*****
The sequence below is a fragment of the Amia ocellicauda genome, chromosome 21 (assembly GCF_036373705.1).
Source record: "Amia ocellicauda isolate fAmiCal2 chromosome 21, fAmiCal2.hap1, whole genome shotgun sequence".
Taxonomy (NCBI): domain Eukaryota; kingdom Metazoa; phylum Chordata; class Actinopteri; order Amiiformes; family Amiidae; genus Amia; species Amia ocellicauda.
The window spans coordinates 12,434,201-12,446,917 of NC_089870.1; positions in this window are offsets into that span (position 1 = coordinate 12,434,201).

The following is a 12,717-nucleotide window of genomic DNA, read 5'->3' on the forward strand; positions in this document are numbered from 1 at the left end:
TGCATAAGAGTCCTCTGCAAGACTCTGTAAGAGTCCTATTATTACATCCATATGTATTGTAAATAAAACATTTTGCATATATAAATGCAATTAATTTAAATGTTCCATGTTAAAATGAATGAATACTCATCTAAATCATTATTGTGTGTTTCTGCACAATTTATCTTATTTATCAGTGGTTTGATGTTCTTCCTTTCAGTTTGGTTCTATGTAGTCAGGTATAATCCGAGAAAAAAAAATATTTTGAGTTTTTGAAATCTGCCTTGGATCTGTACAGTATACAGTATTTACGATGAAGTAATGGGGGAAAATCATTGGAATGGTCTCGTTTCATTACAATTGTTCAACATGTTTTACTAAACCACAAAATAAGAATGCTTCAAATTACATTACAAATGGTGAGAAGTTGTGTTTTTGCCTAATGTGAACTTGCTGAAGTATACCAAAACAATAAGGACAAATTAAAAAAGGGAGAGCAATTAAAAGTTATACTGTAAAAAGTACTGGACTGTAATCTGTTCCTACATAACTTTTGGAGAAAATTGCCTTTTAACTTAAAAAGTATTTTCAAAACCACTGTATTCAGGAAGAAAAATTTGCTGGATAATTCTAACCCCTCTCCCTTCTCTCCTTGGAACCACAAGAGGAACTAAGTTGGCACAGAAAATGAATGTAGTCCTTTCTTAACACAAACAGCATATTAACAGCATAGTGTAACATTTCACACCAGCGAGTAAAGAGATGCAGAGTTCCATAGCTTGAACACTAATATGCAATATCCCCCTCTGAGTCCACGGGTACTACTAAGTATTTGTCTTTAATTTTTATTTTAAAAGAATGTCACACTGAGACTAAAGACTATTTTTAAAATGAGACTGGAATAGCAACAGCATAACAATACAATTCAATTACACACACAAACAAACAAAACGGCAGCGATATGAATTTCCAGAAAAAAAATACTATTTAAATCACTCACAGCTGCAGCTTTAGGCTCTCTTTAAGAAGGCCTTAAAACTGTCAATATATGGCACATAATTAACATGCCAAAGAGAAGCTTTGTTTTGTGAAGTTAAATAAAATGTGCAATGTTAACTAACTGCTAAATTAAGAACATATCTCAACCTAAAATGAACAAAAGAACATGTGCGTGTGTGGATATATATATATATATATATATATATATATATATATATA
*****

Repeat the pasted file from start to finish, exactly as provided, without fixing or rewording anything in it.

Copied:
The sequence below is a fragment of the Amia ocellicauda genome, chromosome 21 (assembly GCF_036373705.1).
Source record: "Amia ocellicauda isolate fAmiCal2 chromosome 21, fAmiCal2.hap1, whole genome shotgun sequence".
Taxonomy (NCBI): domain Eukaryota; kingdom Metazoa; phylum Chordata; class Actinopteri; order Amiiformes; family Amiidae; genus Amia; species Amia ocellicauda.
The window spans coordinates 12,434,201-12,446,917 of NC_089870.1; positions in this window are offsets into that span (position 1 = coordinate 12,434,201).

The following is a 12,717-nucleotide window of genomic DNA, read 5'->3' on the forward strand; positions in this document are numbered from 1 at the left end:
TGCATAAGAGTCCTCTGCAAGACTCTGTAAGAGTCCTATTATTACATCCATATGTATTGTAAATAAAACATTTTGCATATATAAATGCAATTAATTTAAATGTTCCATGTTAAAATGAATGAATACTCATCTAAATCATTATTGTGTGTTTCTGCACAATTTATCTTATTTATCAGTGGTTTGATGTTCTTCCTTTCAGTTTGGTTCTATGTAGTCAGGTATAATCCGAGAAAAAAAAATATTTTGAGTTTTTGAAATCTGCCTTGGATCTGTACAGTATACAGTATTTACGATGAAGTAATGGGGGAAAATCATTGGAATGGTCTCGTTTCATTACAATTGTTCAACATGTTTTACTAAACCACAAAATAAGAATGCTTCAAATTACATTACAAATGGTGAGAAGTTGTGTTTTTGCCTAATGTGAACTTGCTGAAGTATACCAAAACAATAAGGACAAATTAAAAAAGGGAGAGCAATTAAAAGTTATACTGTAAAAAGTACTGGACTGTAATCTGTTCCTACATAACTTTTGGAGAAAATTGCCTTTTAACTTAAAAAGTATTTTCAAAACCACTGTATTCAGGAAGAAAAATTTGCTGGATAATTCTAACCCCTCTCCCTTCTCTCCTTGGAACCACAAGAGGAACTAAGTTGGCACAGAAAATGAATGTAGTCCTTTCTTAACACAAACAGCATATTAACAGCATAGTGTAACATTTCACACCAGCGAGTAAAGAGATGCAGAGTTCCATAGCTTGAACACTAATATGCAATATCCCCCTCTGAGTCCACGGGTACTACTAAGTATTTGTCTTTAATTTTTATTTTAAAAGAATGTCACACTGAGACTAAAGACTATTTTTAAAATGAGACTGGAATAGCAACAGCATAACAATACAATTCAATTACACACACAAACAAACAAAACGGCAGCGATATGAATTTCCAGAAAAAAAATACTATTTAAATCACTCACAGCTGCAGCTTTAGGCTCTCTTTAAGAAGGCCTTAAAACTGTCAATATATGGCACATAATTAACATGCCAAAGAGAAGCTTTGTTTTGTGAAGTTAAATAAAATGTGCAATGTTAACTAACTGCTAAATTAAGAACATATCTCAACCTAAAATGAACAAAAGAACATGTGCGTGTGTGGATATATATATATATATATATATATATATATATATATATA